General Sir David Richards, commander of the British military and former NATO
commander in Afghanistan, gave an extremely important and easily misunderstand
interview to the Sunday Telegraph. The headline statement has been Richards’s
remark that military victory against al-Qaida and the Taliban is not
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Many have seen this quote as one more example of a disturbing
trend in which the West lacks the willingness to attain victory – the patience
and staying power to fight the revolutionary Islamist threat whose very
existence is denied by all too many. This is certainly a real issue and
reasonable concern, but Richards isn’t joining that kind of thinking.
great, secret weapon of these radical forces is a refusal to compromise or give
up. No matter how long the battle goes on, how many are killed or how their
countries are wrecked, these extremists will go on fighting. This gives them two
First, they can wear down (or think they are wearing
down) their enemy by outlasting them. The idea is one of winning victory by
getting the other, stronger side to give up because its people fear death or
don’t want to continue paying the financial price of the conflict, or just lose
Second, they can play on internal defeatist forces on the part
of the West. Just by forcing them to kill your people, wreck your
buildings and inflict suffering, they can be made to feel so guilty as to
abandon the struggle.
There are many in Western political, intellectual
and media circles who advocate appeasement, concessions and even surrender. But
this does not seem to be what Richards is saying.
According to his
interview, Richards views this is as a necessarily protracted struggle; his
estimate is that the battle will go on at least 30 years. He points out that
military means alone cannot root out an idea.
Richards claims one cannot
defeat ideas merely by fighting wars. Islamism, he avers, isn’t going to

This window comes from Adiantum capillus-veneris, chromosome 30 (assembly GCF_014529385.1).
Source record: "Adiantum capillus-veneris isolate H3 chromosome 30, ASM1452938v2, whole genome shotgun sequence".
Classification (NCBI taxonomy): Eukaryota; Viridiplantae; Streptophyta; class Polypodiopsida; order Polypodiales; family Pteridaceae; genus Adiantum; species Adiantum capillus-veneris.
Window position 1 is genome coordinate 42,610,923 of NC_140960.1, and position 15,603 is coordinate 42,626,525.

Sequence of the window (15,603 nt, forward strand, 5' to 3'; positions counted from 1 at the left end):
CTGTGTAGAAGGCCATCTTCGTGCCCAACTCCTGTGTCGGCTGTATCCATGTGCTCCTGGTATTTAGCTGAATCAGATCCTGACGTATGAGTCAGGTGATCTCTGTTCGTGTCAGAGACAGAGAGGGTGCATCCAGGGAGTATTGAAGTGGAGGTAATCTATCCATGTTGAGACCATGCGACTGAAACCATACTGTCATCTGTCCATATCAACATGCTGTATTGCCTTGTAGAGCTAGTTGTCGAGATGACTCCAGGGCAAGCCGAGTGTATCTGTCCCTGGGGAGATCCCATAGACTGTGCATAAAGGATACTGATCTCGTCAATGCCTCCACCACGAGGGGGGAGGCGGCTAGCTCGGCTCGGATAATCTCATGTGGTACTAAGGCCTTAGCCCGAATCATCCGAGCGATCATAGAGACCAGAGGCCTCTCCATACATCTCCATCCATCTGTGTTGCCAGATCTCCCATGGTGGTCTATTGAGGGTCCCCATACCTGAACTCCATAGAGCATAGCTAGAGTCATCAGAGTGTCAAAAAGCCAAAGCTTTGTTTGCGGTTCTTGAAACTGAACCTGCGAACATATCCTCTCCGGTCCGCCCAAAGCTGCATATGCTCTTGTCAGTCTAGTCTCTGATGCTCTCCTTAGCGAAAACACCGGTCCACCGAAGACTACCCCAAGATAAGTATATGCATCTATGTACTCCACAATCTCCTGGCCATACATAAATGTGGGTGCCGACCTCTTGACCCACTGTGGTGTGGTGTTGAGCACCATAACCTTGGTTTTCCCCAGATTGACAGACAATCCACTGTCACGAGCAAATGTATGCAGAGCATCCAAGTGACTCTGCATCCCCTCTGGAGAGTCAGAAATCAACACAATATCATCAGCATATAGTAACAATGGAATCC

disappear, nor does he wish to challenge the right of “fundamentalist” Muslims
to hold their beliefs.
Instead, he puts forward a practical, functional
definition of victory: contain the enemy, prevent it from attacking you. In his
words: “You can’t [achieve victory through combat]. We’ve all said this –
[General] David Petraeus [the US head of NATO forces in Afghanistan] has said
this... In conventional war, defeat and victory is very clear cut and is
symbolized by troops marching into another country’s capital. First of all you
have to ask, do we need to defeat it [Islamist militancy] in the sense of a
clear-cut victory? I would argue that it is unnecessary and can never be
“I don’t think you can probably defeat an idea. It’s
something we need to battle against as necessary, but in its milder forms why
shouldn’t they be allowed to have that sort of philosophy?
“It’s how it
manifests itself that is the key, and whether we contain that manifestation –
and quite clearly al-Qaida is an unacceptable manifestation of it.”
think a lot of what Richards says is reasonable, though it also contains some
dangerous implications. He is obviously not advocating retreat, since he says
the NATO operation in Afghanistan has been largely successful and opposes
withdrawing in the near future. The problem, rather, is that he is
(understandably) focusing on his job of being a British general and fighting
BEFORE CONTINUING, however, it is necessary to point out a
potential disaster in Richards’s words that reflects serious errors in Western
thinking. If the West focuses only or overwhelmingly on blocking attacks against
itself in the short run, that will lead to more attacks in the long
The idea that the revolutionary movement’s main front should be
launching terrorist attacks on the West is an al- Qaida strategy, not one of the
revolutionary Islamists generally. This fact means that Western military and
intelligence forces are engaged in fighting al- Qaida. But it is not the main
strategic threat. It didn’t take over Iran, the Gaza Strip or large parts of